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Interview with Interview with Dr. Jan Ulbrecht on Grave’s disease

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Medical Minute—3:10

Steve Williams: We’re visiting with Dr. Jan Ulbrecht from Mount Nittany Medical Center. Dr. Ulbrecht, let’s talk about Grave’s disease. What is Grave’s disease?

Dr. Ulbrecht: Grave’s disease is the most common cause of an overactive thyroid gland. The thyroid is a gland in the neck that’s responsible for how fast things happen in the body. I like to think of it as the cruise control in the body. And every organ – brain, heart, lungs, everything –
functions at the speed we’re used to as normal, because the thyroid tells them what to do. Grave’s disease, then, is a disease where the thyroid becomes overactive and drives everything to happen much faster than normal.

Steve Williams: Should listeners be aware of any specific symptoms associated with Grave’s disease?

Dr. Ulbrecht: Well, again, it’s everything speeding up, and at the extreme it can be very obvious. The brain starts moving very quickly, and the person becomes very tense, anxious, irritable, has trouble sleeping, fast heartbeats, frequent urination, frequent bowel movements, hot all the time, losing weight, perspiring all the time, anxious, tense, worn out, weak, tremulous, and so forth. On the other hand, at the more subtle levels, the symptoms can be very subtle. So, people prone to thyroid disease, because of their family history, should be tested rather frequently because of that problem.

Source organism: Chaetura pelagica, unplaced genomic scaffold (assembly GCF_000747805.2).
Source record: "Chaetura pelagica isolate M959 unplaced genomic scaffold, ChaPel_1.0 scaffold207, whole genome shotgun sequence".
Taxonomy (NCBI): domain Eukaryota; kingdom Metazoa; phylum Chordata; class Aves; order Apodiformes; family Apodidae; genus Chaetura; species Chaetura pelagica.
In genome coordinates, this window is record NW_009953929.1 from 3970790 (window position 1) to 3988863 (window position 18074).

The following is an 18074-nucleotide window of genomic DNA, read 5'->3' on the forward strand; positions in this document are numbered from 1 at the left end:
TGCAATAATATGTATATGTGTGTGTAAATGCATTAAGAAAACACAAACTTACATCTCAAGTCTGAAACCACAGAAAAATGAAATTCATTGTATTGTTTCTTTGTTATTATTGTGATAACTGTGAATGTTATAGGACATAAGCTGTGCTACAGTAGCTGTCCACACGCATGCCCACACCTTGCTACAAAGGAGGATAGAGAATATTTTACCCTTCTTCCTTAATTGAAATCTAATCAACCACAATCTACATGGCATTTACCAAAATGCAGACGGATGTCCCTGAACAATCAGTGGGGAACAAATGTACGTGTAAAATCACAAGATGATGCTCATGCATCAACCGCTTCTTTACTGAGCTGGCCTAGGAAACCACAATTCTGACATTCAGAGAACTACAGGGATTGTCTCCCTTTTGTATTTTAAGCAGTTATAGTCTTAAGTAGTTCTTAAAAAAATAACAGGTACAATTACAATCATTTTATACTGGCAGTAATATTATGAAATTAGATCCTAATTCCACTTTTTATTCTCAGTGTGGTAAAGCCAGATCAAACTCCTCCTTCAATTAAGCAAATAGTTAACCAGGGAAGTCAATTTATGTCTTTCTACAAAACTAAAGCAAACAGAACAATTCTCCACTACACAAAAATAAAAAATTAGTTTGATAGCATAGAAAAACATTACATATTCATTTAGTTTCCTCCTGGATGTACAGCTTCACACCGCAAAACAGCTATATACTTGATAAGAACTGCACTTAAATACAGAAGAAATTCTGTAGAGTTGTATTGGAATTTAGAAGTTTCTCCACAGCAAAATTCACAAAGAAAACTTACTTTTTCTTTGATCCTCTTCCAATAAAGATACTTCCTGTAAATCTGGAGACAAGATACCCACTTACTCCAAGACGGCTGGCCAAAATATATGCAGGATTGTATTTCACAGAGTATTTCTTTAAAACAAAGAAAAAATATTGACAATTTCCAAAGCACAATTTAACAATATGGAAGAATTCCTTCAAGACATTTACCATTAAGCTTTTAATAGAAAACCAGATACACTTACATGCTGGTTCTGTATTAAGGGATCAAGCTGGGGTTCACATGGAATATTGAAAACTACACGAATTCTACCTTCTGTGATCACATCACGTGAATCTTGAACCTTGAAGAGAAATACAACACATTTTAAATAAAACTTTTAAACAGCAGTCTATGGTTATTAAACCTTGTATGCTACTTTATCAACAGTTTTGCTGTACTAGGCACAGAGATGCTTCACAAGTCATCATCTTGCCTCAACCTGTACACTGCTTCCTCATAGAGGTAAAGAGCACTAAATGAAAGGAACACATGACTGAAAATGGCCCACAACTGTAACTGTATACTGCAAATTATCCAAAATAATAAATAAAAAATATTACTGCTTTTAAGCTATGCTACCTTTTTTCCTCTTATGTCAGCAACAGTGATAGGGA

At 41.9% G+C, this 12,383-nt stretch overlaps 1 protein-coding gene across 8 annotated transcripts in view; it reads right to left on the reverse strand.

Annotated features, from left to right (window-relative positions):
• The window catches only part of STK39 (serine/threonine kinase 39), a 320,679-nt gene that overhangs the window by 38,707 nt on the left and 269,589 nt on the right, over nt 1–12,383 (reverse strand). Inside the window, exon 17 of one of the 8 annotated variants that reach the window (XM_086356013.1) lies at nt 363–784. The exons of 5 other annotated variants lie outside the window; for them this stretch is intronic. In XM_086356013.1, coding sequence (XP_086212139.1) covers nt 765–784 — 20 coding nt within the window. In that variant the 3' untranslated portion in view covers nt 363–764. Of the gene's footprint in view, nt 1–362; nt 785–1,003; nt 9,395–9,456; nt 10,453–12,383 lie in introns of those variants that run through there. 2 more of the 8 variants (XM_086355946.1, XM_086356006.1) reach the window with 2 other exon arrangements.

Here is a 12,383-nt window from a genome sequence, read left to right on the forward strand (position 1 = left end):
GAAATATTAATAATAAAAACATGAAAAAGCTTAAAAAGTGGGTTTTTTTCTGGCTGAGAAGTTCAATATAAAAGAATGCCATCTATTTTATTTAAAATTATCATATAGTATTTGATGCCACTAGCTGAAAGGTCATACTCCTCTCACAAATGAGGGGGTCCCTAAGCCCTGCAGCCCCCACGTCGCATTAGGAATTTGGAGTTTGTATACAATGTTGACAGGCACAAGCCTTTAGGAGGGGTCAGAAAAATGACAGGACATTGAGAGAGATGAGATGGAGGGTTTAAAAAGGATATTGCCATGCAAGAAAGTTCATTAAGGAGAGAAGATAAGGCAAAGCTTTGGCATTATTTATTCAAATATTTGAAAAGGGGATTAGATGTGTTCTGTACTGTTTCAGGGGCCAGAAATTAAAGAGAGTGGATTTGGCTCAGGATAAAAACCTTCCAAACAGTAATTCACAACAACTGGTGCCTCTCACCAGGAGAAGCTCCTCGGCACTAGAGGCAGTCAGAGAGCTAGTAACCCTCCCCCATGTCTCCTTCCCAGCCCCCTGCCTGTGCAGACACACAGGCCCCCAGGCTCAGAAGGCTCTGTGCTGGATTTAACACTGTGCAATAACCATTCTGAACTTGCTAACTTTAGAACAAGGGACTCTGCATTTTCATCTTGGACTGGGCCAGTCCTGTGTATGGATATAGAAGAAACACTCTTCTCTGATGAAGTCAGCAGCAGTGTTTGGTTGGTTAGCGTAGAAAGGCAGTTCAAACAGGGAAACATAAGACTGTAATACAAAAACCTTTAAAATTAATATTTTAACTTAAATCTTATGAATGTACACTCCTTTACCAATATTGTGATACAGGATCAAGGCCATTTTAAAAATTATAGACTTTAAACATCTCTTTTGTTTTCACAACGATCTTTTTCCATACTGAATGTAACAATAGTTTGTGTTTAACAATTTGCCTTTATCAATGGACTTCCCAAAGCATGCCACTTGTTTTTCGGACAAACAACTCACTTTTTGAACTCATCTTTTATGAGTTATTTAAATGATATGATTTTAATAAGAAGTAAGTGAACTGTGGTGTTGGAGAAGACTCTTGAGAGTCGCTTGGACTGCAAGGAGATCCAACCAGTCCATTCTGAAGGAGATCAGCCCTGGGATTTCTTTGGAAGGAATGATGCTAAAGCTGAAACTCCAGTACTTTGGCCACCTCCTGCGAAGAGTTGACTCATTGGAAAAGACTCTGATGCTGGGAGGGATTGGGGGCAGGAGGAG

Steve Williams: Can you talk a little bit about the treatment options for people with Grave’s disease?

Dr. Ulbrecht: Grave’s disease is a problem of the immune system and not the thyroid. The immune system is supposed to defend you against things – as we all know – and in this case, the system by mistake attacks the thyroid like it doesn’t belong. And that attack of the immune system irritates the thyroid to become overactive. Unfortunately, we can’t treat that immune system problem, and so we’re left at treating the thyroid even though the thyroid is in fact a relatively innocent bystander. Basically, there are two treatments. One is to destroy the thyroid and there are two ways to do that. One is surgery, and one is with radioactive iodine. The surgery is about two days in the hospital or something like that. The radioactive iodine is a single pill that is swallowed that destroys the thyroid. And what that gets you is certainty. You know that forever more, you have to take one replacement thyroid pill per day, have one blood test per year, and that should be that. The other way to treat Grave’s hyperthyroidism is with medications that suppress the thyroid, and that requires a lot more monitoring, but is very much a viable choice and many patients choose it, because occasionally the underlying disease goes away, and then no further treatment is needed.

Steve Williams: And where can community members learn more about local services to test for and treat Grave’s disease?

Dr. Ulbrecht: If you have concerns or questions you can go to mountnittany.org.

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